The Malta Independent 8 March 2021, Monday

Moving on towards absolutism

Noel Grima Sunday, 17 January 2021, 08:58 Last update: about 3 months ago

The thinking segment of our people was quite right to be alternately amused, then shocked by the curious turn of events which surrounded Gavin Gulia’s elevation to an MP and his sudden and immediate resignation.

No coherent and plausible explanation has been given by the main actors and we can only trade hypotheses. Meanwhile the personal reputations of two persons have been left in tatters, whatever they bravely say.

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The world I was brought up was that modelled on the British-given template, and even that quite different from the Westminster structure. Elections were not on the First Past the Post system but on a quaint system of electoral districts, quotas, transferable votes, etc – all rather incomprehensible to outsiders.

Yet some things still remain – ministers can only be appointed from elected members of the House of Representatives.

This is very different from the way ministers are appointed in other countries, such as France or Italy where the head of government can appoint ministers from outside Parliament.

One cannot claim one system is better than the other – they are two different systems, that’s all. But each has its advantages and disadvantages.

In our case, successive prime ministers have been chafing against this bit for many legislatures. We may remember Lawrence Gonzi complaining to a foreign dignitary about the low quality of his group. Obviously had he been allowed to choose his ministers from outside the House, he would have chosen differently.

Gonzi then chose a very restricted Cabinet and was made to suffer for it from some who were kept out.

His successor, Joseph Muscat, chose differently – the biggest Cabinet in history plus parliamentary secretaries as an intermediary level. Muscat did not get any revolt, until that fateful night in December 2019.

Still, in the parlance of politics, Muscat came to power after a long (far too long?) period of Nationalist government. The enthusiasm after the 2013 victory was sky-high and this carried forward in the 2017 one (plus some other factors).

Robert Abela, on the contrary, came to power in mid-legislature and on a daily basis has to face the fallout from the Muscat inheritance – ministers have resigned or moved, the Opposition and civil society and some international bodies keep braying for more.

Time is now running out and the next election is, so to speak, round the corner.

Then there is this awful pandemic which has destroyed the economy of the entire world.

And the survey published last Sunday showed Abela’s support decreasing, though it is still comfortably ahead of his rival.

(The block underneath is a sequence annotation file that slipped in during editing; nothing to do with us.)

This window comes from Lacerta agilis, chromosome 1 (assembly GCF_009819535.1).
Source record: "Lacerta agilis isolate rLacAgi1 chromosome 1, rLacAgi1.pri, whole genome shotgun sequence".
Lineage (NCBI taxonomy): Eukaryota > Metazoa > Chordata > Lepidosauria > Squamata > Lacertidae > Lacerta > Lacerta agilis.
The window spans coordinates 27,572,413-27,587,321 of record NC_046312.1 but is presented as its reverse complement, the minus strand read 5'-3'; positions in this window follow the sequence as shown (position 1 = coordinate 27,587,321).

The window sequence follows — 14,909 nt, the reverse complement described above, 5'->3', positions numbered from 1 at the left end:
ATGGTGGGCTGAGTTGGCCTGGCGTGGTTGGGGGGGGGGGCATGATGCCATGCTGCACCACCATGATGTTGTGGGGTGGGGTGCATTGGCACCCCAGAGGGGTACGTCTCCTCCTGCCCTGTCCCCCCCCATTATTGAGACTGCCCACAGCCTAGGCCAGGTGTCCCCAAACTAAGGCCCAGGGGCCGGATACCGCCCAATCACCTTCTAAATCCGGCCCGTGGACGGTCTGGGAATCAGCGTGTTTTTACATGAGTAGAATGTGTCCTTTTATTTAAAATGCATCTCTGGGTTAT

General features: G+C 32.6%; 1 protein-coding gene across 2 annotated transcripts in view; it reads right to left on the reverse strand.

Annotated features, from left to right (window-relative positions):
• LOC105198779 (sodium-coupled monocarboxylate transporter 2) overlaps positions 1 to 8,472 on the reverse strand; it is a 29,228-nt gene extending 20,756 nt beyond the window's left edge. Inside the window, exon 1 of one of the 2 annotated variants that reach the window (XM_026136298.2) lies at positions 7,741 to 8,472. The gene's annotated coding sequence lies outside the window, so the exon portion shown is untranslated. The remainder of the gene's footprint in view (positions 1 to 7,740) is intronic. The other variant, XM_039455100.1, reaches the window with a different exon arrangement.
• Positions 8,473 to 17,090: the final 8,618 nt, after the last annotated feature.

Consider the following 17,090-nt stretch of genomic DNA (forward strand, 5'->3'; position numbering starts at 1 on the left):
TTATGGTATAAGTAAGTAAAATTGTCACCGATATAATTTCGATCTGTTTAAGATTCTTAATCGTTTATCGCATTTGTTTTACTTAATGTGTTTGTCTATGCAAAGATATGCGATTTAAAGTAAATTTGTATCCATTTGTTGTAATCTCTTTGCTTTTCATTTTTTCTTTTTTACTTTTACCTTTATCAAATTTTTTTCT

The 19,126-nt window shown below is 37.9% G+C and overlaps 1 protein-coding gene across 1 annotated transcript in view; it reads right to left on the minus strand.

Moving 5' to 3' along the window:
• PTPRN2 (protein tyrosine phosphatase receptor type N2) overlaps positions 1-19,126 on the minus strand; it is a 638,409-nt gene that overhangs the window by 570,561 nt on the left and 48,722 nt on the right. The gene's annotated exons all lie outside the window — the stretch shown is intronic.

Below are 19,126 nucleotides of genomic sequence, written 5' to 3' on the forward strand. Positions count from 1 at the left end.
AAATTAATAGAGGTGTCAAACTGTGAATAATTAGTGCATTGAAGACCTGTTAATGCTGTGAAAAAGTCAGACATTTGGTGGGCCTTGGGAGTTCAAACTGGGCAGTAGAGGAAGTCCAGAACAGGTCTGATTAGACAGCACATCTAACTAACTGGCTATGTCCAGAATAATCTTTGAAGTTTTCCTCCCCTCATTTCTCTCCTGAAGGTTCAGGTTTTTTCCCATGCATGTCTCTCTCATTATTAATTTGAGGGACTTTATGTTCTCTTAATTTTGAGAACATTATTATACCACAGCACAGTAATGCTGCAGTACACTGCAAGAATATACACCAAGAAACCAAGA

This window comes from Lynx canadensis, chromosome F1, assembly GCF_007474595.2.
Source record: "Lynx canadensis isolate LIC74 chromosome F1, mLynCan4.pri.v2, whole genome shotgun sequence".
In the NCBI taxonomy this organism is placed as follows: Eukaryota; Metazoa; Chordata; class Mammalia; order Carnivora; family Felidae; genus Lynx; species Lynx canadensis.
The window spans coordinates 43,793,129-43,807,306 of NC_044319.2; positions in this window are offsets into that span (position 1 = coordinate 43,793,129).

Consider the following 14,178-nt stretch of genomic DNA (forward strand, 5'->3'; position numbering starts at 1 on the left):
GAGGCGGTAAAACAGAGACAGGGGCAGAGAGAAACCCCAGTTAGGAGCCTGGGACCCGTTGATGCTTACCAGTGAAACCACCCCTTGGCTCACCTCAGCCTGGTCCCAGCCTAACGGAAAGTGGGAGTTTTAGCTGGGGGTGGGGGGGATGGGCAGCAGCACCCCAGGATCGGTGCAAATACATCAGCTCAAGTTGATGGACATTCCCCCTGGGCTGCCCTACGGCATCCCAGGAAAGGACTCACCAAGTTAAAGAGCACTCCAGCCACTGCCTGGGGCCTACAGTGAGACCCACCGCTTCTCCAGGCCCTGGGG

But in politics, as in some other cases, it’s the trendline that matters and in Abela’s case the trendline is definitely not as upswing as in Muscat’s case and may even be starting to head south.

Hence the impelling need for corrective action. Another person could have taken a different route but Abela is choosing, at least as I see it, one specific route – he wants to be surrounded by his own team, most of them from outside the Muscat amalgam of party structure and Muscat’s loyalists.

To do so, he engineered the co-option strategy where the post of an MP is filled by a person who is nominated (by the majority in the House).

To get there, as we now know, he allowed a bye-election to be held to choose a successor to Edward Scicluna. Three election 2017 failed candidates ran and Gavin Gulia came on top.

But just minutes after taking the oath as an MP, Dr Gulia announced he was resigning, thus leaving the way open for Abela to co-opt whoever he wants.

It’s a strange method and one can only speculate what two of the failed candidates, Jeffrey Pullicino Orlando and Dr Gulia, felt in their hearts.

Abela gets his man, and this is another building block in his preparation for the election.

This playing around with nominations is not rare in the Maltese context and in the difficulty of choosing the right ministerial team, different prime ministers have been trying out different solutions.

There is no masking the crudity of this manoeuvre. Abela is trying to solve his problems by aiming to get more power and a freer hand.

But there could be a different route, perhaps one requires a far more patient prime minister. This is that the electoral process must be respected in spirit and according to the letter of the law. People come with all kinds of characters and temperament but a real leader should be able to work with these parameters.

Dealing with these problems requires tact, foresight and prudence but that, I argue, is infinitely better than to be accused of not shying away from being perceived as intent on power plays.

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